© Guardian photo by Heather Taweel
Joe McGuirk from McGuirk Bros. Construction installs drywall in the main stairwell at Province House as part of the repairs needed after a large piece of plaster fell from the ceiling in January.
OTTAWA — Parks Canada’s crumbling forts, historical houses and other heritage structures are in much poorer shape than the agency estimates.
That’s the finding of an independent consultant asked to review a comprehensive inventory created by Parks Canada to determine how much repair work is needed for its varied infrastructure across the country.
The agency’s 2012 inventory found that 47 per cent of all its assets — from dams, bridges and roads, to old stone forts — are in poor or very poor condition.
But Opus International Consultants Ltd. said its own sampling of hundreds of assets pushed that overall level to 53 per cent.
And so-called cultural assets — the historical houses, fortifications, locks and other heritage gems from Canada’s past — are in even worse shape.
Opus estimates 61 per cent of these 2,000 structures are in poor or very poor shape, compared with Parks Canada’s more rosy assessment of just 33 per cent.
“Results indicate that at the portfolio level the value of (Parks Canada) assets in poor condition has increased from condition reported in the 2012 National Asset Review,” says the Opus report, which cost taxpayers $316,000.
A copy of the Dec. 16, 2013, document was obtained by The Canadian Press under the Access to Information Act.
Parks Canada has come under fire in recent years for weak management of its real-estate portfolio, which includes historic canals and archeological sites, in addition to campgrounds, access roads and visitor centres.
An internal evaluation in 2009 slammed officials for failing to maintain a reliable inventory of hundreds of buildings and other structures, estimated to be worth some $15 billion today.
In response, Parks Canada undertook a thorough review of all its assets in 2012 to set a baseline, estimating there was $2.9 billion worth of deferred repairs.
More than half the deferred work was earmarked for waterways, highways and bridges — so-called high-risk assets — but Opus found these structures were in better condition than Parks Canada estimated.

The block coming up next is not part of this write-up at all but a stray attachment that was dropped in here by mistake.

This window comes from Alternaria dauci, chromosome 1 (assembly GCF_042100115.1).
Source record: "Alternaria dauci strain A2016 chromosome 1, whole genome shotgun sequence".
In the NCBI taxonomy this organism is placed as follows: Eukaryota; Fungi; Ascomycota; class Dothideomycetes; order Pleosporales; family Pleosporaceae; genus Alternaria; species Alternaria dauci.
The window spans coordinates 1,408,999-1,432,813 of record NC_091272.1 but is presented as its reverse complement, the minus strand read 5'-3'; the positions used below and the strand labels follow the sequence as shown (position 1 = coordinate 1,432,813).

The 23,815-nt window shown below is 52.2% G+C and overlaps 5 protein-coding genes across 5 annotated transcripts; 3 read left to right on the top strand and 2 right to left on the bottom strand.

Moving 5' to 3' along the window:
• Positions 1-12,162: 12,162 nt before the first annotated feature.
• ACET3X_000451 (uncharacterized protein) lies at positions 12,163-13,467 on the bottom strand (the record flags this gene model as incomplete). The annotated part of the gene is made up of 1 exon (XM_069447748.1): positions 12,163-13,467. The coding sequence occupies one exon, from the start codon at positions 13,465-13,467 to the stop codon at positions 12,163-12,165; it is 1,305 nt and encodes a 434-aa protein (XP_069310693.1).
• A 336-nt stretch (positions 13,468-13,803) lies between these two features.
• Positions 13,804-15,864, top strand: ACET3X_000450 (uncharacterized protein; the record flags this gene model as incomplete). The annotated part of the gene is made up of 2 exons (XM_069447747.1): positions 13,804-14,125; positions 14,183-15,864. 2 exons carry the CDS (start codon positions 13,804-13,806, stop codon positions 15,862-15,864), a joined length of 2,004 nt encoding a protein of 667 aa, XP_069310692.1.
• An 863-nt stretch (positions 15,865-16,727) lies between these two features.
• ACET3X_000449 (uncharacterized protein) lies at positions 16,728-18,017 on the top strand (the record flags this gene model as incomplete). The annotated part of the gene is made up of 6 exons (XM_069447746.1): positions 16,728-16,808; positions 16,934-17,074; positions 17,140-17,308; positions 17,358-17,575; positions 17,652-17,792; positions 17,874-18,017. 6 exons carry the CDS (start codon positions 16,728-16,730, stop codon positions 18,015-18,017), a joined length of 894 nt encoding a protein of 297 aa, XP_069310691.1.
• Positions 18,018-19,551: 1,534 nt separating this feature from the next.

Instead, irreplaceable cultural assets were found to be the most neglected, with almost two-thirds requiring about $230 million worth of repairs and maintenance work.
A spokeswoman for Parks Canada said the agency is still reviewing the Opus report, which she said largely backs the inventory estimates about the cost of repair work.
“Parks Canada has invested an average of $119 million annually over the last 10 years on the recapitalization of its infrastructure,” Genevieve Patenaude said in an email.
“Investments include incremental capital resources announced by the government, the most recent of which was $19 million announced in Budget 2013 to address critical improvements to national park highways and bridges.”
Parks Canada, which operates more than 200 national parks, historic sites and marine conservation areas, has been hit hard since 2012 with budget cuts. The agency lost some 587 staff in 2012-2013, for example, or about 13 per cent of its workforce.
At the same time, 20.6 million people visited its sites in 2012-2013, a three per cent increase and the first rise in visitor numbers in four years.
Check back online later today or pick up a print edition or e-edition of The Guardian for an overview of the structural problems facing Prince Edward Island's Parks Canada heritage building, Province House.